Cutting costs

Check through and see what overhead expenses come out monthly, quarterly or annually. Can you switch utility suppliers or cut back on rent to save money? Can you renegotiate interest on loans or cancel subscription payments for things you don’t regularly use?

Making payments easy for customers

Known for harbouring bacteria and viruses, in the days of COVID-19 cash is not necessarily king. Many businesses are now expanding their payment options and offering contactless for the first time too.

Customers should be able to make payment as quickly and easily as possible. Alongside card payments, online transfers are ideal but cheques should be avoided as they can result in delays.

Leasing equipment instead of buying it

By leasing computers, vans, cars and other business equipment, you can get the latest technology without tying up cash. You can also expense the lease costs on your business taxes.

Offering a delivery service

With bars, cafes and restaurants now closed, many businesses have begun offering cooked food and grocery delivery instead. If your business is in the food and beverage industry it’s well worth considering branching out and providing local home delivery. Not only can it be a good way to keep money flowing in but it also advertises your business in a positive light. Additionally, it can bring in new customers who may not have otherwise known about your business or tried using it.

Get clued up about where you can legally reduce your tax bill

No business wants to pay more tax than it needs to, and a good accountant will help you spot where gains can be made. However, make sure you read up on the various tax reliefs on offer, including things like R&D Tax Credits. This scheme works by offering a reduction in your Corporation Tax in respect of innovative research and development expenditure and is open to all UK businesses of all sizes in all industries. Loss-making companies can receive a tax lump sum instead and claims can be worth thousands.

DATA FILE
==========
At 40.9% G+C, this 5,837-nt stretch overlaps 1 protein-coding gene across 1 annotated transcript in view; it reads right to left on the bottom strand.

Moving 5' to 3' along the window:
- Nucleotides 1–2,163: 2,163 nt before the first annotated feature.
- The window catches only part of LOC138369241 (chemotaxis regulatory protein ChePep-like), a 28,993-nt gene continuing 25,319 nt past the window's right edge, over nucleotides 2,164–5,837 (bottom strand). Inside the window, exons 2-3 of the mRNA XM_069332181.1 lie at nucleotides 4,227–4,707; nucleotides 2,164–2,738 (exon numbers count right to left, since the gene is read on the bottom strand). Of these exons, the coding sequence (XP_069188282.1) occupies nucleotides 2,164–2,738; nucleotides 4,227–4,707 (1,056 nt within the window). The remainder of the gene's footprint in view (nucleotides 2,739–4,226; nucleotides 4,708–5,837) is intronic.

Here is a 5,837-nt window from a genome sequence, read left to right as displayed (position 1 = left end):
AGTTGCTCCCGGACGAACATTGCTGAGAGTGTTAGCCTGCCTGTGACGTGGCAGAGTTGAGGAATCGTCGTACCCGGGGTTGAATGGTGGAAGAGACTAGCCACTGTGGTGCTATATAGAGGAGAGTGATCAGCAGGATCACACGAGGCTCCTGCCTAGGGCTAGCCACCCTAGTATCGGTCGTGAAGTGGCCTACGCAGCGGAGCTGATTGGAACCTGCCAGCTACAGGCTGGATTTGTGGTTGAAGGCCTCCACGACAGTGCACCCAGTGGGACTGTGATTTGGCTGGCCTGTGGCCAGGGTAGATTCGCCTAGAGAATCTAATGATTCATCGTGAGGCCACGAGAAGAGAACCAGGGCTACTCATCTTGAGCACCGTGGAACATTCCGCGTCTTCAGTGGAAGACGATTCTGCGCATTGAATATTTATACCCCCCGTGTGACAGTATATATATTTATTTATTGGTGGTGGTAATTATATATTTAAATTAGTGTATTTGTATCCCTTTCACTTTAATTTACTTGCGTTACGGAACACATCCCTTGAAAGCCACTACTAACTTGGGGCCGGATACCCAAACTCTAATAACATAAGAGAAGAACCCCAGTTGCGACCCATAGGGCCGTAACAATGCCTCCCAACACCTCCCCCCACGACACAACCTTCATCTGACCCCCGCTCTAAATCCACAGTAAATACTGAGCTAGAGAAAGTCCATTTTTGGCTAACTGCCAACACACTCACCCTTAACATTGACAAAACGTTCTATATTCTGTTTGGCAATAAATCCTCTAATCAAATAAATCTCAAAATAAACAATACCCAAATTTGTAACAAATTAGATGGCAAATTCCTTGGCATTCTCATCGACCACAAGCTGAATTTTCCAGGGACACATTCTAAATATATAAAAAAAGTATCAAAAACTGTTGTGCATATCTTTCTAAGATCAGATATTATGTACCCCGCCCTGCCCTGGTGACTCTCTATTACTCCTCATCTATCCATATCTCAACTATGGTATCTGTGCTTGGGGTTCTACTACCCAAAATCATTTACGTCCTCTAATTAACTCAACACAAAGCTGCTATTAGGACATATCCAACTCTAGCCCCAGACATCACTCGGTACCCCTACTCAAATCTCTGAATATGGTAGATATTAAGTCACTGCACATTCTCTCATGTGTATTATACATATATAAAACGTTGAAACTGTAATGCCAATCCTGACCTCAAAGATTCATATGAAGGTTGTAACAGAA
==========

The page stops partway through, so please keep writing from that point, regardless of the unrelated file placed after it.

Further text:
Has your business developed a new product or service recently, or upgraded an existing one? Find out more about the scheme and how to apply on our R&D Tax Credits page.

Looking for a great value solution when putting together your R&D Tax Credits claim?

Why not try the Tax Cloud portal for businesses, developed by Myriad Associates. Simply use the calculator to enter your own figures and follow the application through from start to finish to receive the tax relief you’re owed. Of course you can also call our expert team of R&D specialists and accountants on 0207 360 4437, or there’s our contact page too. We understand that times are tough and are here to help.

Barrie Dowsett, ACMA, GCMA
Author Barrie Dowsett, ACMA, GCMA CEO, Tax Cloud
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Myriad Associates helps businesses maximise tax reliefs and secure R&D grant funds. We specialise in R&D Tax Credits, Video Games Tax Relief, Innovate UK grants, Horizons 2020 grants, and Research and Development Capital Allowance Claims.

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Barrie Dowsett Barrie Dowsett ACMA CGMA Chief Executive Officer
David Farbey David Farbey MA, FISTC, FRSA Technical Consultancy Director
Lisa Waller Lisa Waller CTA, ACCA R&D Tax Manager
Lauren Olson Lauren Olson MA, MISTC Senior Technical Consultant